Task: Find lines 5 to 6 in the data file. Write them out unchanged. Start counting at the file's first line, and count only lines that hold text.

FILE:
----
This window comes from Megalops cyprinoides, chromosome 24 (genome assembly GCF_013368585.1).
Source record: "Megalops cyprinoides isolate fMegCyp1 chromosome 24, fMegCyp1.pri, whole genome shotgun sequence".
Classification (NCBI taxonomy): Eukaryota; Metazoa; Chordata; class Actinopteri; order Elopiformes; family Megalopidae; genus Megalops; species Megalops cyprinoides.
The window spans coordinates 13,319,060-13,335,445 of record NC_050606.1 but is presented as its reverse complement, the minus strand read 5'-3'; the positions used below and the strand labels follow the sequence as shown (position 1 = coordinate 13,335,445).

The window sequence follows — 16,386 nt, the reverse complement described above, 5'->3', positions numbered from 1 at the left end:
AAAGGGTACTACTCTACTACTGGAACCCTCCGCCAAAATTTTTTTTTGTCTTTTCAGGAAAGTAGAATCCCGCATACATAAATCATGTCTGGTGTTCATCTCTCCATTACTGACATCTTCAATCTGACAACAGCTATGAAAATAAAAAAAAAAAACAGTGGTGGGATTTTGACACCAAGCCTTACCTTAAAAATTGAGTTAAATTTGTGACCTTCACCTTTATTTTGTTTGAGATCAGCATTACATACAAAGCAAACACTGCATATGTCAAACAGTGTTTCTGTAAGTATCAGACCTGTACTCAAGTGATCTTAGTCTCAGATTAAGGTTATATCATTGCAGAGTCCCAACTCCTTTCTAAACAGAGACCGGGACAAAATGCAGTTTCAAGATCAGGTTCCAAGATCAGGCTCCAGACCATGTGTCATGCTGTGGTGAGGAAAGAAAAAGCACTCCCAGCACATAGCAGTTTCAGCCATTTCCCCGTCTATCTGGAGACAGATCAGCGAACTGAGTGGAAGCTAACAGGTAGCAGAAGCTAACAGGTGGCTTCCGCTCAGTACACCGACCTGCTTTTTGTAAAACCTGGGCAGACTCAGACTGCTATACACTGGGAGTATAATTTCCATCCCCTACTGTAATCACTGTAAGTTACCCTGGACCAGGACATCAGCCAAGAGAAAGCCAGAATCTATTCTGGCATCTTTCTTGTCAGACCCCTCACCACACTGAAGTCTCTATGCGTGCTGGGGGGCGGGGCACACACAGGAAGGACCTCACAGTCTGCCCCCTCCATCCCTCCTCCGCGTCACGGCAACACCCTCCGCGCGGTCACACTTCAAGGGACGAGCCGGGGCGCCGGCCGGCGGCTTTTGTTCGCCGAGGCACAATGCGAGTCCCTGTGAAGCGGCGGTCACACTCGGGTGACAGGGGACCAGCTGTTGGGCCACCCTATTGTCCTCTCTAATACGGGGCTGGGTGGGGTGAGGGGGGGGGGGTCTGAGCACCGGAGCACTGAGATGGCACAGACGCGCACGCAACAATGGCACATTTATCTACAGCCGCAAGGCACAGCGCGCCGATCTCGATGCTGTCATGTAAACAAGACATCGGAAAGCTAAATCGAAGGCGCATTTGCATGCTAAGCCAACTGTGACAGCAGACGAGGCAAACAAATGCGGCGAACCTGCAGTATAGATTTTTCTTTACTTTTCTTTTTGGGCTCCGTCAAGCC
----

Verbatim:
The window sequence follows — 16,386 nt, the reverse complement described above, 5'->3', positions numbered from 1 at the left end:
AAAGGGTACTACTCTACTACTGGAACCCTCCGCCAAAATTTTTTTTTGTCTTTTCAGGAAAGTAGAATCCCGCATACATAAATCATGTCTGGTGTTCATCTCTCCATTACTGACATCTTCAATCTGACAACAGCTATGAAAATAAAAAAAAAAAACAGTGGTGGGATTTTGACACCAAGCCTTACCTTAAAAATTGAGTTAAATTTGTGACCTTCACCTTTATTTTGTTTGAGATCAGCATTACATACAAAGCAAACACTGCATATGTCAAACAGTGTTTCTGTAAGTATCAGACCTGTACTCAAGTGATCTTAGTCTCAGATTAAGGTTATATCATTGCAGAGTCCCAACTCCTTTCTAAACAGAGACCGGGACAAAATGCAGTTTCAAGATCAGGTTCCAAGATCAGGCTCCAGACCATGTGTCATGCTGTGGTGAGGAAAGAAAAAGCACTCCCAGCACATAGCAGTTTCAGCCATTTCCCCGTCTATCTGGAGACAGATCAGCGAACTGAGTGGAAGCTAACAGGTAGCAGAAGCTAACAGGTGGCTTCCGCTCAGTACACCGACCTGCTTTTTGTAAAACCTGGGCAGACTCAGACTGCTATACACTGGGAGTATAATTTCCATCCCCTACTGTAATCACTGTAAGTTACCCTGGACCAGGACATCAGCCAAGAGAAAGCCAGAATCTATTCTGGCATCTTTCTTGTCAGACCCCTCACCACACTGAAGTCTCTATGCGTGCTGGGGGGCGGGGCACACACAGGAAGGACCTCACAGTCTGCCCCCTCCATCCCTCCTCCGCGTCACGGCAACACCCTCCGCGCGGTCACACTTCAAGGGACGAGCCGGGGCGCCGGCCGGCGGCTTTTGTTCGCCGAGGCACAATGCGAGTCCCTGTGAAGCGGCGGTCACACTCGGGTGACAGGGGACCAGCTGTTGGGCCACCCTATTGTCCTCTCTAATACGGGGCTGGGTGGGGTGAGGGGGGGGGGGTCTGAGCACCGGAGCACTGAGATGGCACAGACGCGCACGCAACAATGGCACATTTATCTACAGCCGCAAGGCACAGCGCGCCGATCTCGATGCTGTCATGTAAACAAGACATCGGAAAGCTAAATCGAAGGCGCATTTGCATGCTAAGCCAACTGTGACAGCAGACGAGGCAAACAAATGCGGCGAACCTGCAGTATAGATTTTTCTTTACTTTTCTTTTTGGGCTCCGTCAAGCC